I find this a strange question. I never set out to write a short story, or a novel or whatever. Then again, I just tell stories, and I take as long as I need to tell them to my liking. One of the perks of being an indie, I suppose.

I always miscalculate. About my first story I thought I could tell it in 50,000 words or less — seven to eight chapters. I ended up with sixteen chapters and 90,000 words.
My series "The Invisible Chains" ended up well over 400,000 words.
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Old 05-24-2011, 12:39 PM   #6
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They are all equally hard depending on your personal style.

I find it hard to write short stories since all of my stories have multuple subplots and complex and wide ranging main plots. I think minimum for me is Novella or maybe Novllete length (15k-50k words).

Some people find short story the easiest format but to me it's hard to edit down my stories to that point and still accomplish what I want with them.
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Old 05-24-2011, 04:35 PM   #7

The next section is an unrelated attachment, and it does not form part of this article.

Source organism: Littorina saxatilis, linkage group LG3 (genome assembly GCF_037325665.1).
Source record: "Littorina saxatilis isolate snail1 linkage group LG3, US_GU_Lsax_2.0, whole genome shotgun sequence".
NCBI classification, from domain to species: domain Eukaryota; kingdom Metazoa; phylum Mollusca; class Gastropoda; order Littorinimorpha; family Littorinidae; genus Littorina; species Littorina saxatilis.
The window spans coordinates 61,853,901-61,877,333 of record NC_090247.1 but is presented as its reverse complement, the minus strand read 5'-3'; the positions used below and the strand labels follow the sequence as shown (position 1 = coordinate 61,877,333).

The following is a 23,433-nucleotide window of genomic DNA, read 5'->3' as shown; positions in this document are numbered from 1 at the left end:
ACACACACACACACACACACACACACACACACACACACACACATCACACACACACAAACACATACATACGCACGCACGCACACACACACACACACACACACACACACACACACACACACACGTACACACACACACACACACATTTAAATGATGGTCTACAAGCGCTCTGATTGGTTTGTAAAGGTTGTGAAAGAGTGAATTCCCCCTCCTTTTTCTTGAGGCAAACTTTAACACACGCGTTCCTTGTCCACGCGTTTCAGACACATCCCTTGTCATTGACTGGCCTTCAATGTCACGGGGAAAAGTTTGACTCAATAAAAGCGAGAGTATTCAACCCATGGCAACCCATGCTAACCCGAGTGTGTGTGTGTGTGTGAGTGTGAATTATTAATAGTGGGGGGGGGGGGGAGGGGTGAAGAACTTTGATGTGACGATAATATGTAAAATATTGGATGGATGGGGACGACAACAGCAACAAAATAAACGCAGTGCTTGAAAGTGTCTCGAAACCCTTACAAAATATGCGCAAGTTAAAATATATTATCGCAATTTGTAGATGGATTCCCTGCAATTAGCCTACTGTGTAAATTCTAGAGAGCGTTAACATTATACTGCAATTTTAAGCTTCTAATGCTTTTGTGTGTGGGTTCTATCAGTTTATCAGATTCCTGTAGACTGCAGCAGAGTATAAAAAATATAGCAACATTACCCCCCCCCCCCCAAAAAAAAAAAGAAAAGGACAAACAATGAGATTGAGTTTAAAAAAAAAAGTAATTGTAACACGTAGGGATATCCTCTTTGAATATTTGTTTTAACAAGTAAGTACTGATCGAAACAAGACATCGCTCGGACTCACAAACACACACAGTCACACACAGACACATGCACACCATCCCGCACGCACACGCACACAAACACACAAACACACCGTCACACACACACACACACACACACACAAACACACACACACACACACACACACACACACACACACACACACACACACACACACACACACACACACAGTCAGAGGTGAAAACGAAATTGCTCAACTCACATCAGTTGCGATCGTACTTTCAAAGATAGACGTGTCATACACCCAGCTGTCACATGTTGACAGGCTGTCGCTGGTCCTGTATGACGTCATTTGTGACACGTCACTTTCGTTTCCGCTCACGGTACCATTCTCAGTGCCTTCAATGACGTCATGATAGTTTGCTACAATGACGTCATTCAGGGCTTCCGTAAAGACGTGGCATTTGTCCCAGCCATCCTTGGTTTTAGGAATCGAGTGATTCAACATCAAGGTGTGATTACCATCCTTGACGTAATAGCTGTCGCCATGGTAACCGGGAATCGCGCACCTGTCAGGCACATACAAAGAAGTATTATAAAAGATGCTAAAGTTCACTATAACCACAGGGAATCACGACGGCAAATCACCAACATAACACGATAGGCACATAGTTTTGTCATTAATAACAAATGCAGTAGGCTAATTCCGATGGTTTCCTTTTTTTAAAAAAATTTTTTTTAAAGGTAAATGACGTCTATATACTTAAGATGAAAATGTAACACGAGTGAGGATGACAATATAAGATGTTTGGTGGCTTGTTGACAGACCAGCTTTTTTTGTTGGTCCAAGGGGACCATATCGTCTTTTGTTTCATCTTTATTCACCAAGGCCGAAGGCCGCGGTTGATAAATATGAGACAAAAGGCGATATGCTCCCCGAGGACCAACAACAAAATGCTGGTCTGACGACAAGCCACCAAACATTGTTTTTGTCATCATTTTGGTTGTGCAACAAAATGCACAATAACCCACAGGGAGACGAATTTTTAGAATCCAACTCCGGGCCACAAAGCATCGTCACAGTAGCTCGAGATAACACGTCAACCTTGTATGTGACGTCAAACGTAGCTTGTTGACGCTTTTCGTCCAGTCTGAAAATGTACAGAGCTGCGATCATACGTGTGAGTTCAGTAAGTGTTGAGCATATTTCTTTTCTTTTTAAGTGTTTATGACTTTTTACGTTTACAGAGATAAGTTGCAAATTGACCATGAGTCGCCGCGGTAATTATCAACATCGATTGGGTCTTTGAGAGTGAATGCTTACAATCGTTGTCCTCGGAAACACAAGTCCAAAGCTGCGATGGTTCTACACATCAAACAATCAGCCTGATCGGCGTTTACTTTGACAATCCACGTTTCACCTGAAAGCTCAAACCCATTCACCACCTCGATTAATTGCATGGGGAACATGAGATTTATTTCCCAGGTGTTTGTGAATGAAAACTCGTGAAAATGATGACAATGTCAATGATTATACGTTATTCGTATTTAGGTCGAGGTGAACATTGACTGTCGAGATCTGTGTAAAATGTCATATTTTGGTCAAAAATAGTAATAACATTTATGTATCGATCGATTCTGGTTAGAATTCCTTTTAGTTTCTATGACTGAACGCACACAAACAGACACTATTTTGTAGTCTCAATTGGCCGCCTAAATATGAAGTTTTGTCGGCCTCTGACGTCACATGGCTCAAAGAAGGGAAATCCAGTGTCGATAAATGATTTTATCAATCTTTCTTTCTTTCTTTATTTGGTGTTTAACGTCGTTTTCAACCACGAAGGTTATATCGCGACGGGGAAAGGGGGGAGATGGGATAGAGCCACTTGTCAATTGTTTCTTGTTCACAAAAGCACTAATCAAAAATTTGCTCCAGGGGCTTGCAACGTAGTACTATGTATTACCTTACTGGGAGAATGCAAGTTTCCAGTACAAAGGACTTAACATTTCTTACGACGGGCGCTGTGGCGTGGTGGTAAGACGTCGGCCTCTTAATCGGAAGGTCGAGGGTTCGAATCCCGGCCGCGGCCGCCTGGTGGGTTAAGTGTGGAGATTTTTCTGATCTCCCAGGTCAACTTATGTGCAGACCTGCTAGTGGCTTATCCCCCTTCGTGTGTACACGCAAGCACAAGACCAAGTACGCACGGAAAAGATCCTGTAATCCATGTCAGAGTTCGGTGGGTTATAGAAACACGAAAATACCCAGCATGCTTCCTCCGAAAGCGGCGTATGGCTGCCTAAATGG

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Originally Posted by mcrow24 View Post
They are all equally hard depending on your personal style.

I find it hard to write short stories since all of my stories have multuple subplots and complex and wide ranging main plots. I think minimum for me is Novella or maybe Novllete length (15k-50k words).

Some people find short story the easiest format but to me it's hard to edit down my stories to that point and still accomplish what I want with them.
I agree with M Crow. When I was young I wrote short stories, but always had a problem to keep them short. When I came back to writing, I started with film manuscripts, 90-120 pages target. Never made it.

Now I feel comfortable with novels. I thought my first would be about 100-125k, but it turned out to be 200k. I'm aiming for a shorter novel with #2. I'll be happy with 150k.